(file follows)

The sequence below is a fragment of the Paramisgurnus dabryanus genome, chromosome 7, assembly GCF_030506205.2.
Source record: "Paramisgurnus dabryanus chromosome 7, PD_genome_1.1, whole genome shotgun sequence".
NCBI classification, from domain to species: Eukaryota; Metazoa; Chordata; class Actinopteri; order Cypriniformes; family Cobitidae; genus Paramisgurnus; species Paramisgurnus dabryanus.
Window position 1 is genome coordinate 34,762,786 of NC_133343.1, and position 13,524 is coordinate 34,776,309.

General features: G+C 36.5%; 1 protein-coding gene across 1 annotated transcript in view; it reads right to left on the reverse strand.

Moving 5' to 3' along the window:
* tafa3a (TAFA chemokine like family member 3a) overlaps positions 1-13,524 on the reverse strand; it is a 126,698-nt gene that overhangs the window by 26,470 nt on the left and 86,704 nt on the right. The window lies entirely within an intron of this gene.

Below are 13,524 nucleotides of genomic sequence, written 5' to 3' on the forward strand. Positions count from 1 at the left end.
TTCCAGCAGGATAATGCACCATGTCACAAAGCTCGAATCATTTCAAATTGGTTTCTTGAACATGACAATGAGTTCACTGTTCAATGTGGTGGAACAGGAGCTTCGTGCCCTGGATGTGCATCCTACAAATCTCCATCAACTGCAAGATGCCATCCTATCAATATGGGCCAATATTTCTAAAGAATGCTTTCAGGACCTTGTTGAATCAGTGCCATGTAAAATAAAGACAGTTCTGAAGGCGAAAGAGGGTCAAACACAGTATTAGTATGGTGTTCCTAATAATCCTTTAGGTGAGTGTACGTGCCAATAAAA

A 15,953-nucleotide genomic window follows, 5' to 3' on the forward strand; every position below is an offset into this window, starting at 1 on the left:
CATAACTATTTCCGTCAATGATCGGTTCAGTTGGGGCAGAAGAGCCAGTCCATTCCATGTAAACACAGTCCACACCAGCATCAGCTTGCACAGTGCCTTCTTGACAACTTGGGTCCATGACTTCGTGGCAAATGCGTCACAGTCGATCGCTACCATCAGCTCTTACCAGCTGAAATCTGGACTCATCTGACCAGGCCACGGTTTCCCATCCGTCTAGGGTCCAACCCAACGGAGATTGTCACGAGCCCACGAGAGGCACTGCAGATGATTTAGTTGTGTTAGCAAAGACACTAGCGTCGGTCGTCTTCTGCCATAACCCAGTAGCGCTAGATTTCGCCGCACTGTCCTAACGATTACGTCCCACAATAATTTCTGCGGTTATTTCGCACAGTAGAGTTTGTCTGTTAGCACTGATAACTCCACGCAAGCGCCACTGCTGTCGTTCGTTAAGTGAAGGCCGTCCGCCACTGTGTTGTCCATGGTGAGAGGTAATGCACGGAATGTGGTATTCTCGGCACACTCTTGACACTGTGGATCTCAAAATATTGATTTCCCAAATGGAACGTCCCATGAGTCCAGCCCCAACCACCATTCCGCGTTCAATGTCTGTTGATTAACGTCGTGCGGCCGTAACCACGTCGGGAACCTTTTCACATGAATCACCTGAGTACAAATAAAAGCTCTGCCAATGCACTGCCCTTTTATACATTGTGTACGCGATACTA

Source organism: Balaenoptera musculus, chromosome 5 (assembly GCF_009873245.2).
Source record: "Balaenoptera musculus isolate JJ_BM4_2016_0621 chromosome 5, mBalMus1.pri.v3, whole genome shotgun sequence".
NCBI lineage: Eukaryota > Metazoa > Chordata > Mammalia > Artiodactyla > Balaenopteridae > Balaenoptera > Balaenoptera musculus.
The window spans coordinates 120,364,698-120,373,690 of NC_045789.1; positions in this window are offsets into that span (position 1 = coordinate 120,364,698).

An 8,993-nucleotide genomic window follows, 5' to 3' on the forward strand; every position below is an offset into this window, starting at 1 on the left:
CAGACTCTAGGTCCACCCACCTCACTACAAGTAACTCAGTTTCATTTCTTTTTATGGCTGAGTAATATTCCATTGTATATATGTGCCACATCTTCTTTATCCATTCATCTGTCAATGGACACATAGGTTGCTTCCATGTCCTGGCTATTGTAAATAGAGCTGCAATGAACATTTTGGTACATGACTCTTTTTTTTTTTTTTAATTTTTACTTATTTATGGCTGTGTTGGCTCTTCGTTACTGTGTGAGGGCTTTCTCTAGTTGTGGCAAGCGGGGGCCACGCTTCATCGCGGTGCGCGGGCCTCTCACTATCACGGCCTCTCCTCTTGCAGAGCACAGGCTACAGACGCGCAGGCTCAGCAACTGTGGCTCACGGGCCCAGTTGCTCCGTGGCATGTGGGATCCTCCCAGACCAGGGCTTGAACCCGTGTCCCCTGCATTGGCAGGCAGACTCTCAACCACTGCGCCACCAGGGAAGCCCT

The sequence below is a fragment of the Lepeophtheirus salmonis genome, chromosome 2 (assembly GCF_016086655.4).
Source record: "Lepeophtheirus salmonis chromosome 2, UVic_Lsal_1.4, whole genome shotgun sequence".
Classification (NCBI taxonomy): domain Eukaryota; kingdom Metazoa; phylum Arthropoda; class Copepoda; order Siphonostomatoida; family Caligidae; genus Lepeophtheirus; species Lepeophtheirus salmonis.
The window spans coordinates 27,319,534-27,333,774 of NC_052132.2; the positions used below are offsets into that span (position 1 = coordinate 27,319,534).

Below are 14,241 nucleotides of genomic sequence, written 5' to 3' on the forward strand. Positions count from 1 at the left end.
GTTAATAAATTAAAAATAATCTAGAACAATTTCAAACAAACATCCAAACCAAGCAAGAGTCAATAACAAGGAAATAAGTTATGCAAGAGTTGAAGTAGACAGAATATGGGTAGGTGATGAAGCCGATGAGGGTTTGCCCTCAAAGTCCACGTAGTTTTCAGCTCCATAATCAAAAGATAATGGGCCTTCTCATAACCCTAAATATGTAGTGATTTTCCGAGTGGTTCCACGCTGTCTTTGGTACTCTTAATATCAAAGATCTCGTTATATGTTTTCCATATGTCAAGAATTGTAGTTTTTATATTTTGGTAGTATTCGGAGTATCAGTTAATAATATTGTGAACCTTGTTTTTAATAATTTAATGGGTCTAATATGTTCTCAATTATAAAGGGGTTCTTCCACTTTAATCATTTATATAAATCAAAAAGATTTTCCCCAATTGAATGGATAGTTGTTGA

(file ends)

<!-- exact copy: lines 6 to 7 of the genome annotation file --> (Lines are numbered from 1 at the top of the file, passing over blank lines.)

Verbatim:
Moving 5' to 3' along the window:
* tafa3a (TAFA chemokine like family member 3a) overlaps positions 1-13,524 on the reverse strand; it is a 126,698-nt gene that overhangs the window by 26,470 nt on the left and 86,704 nt on the right. The window lies entirely within an intron of this gene.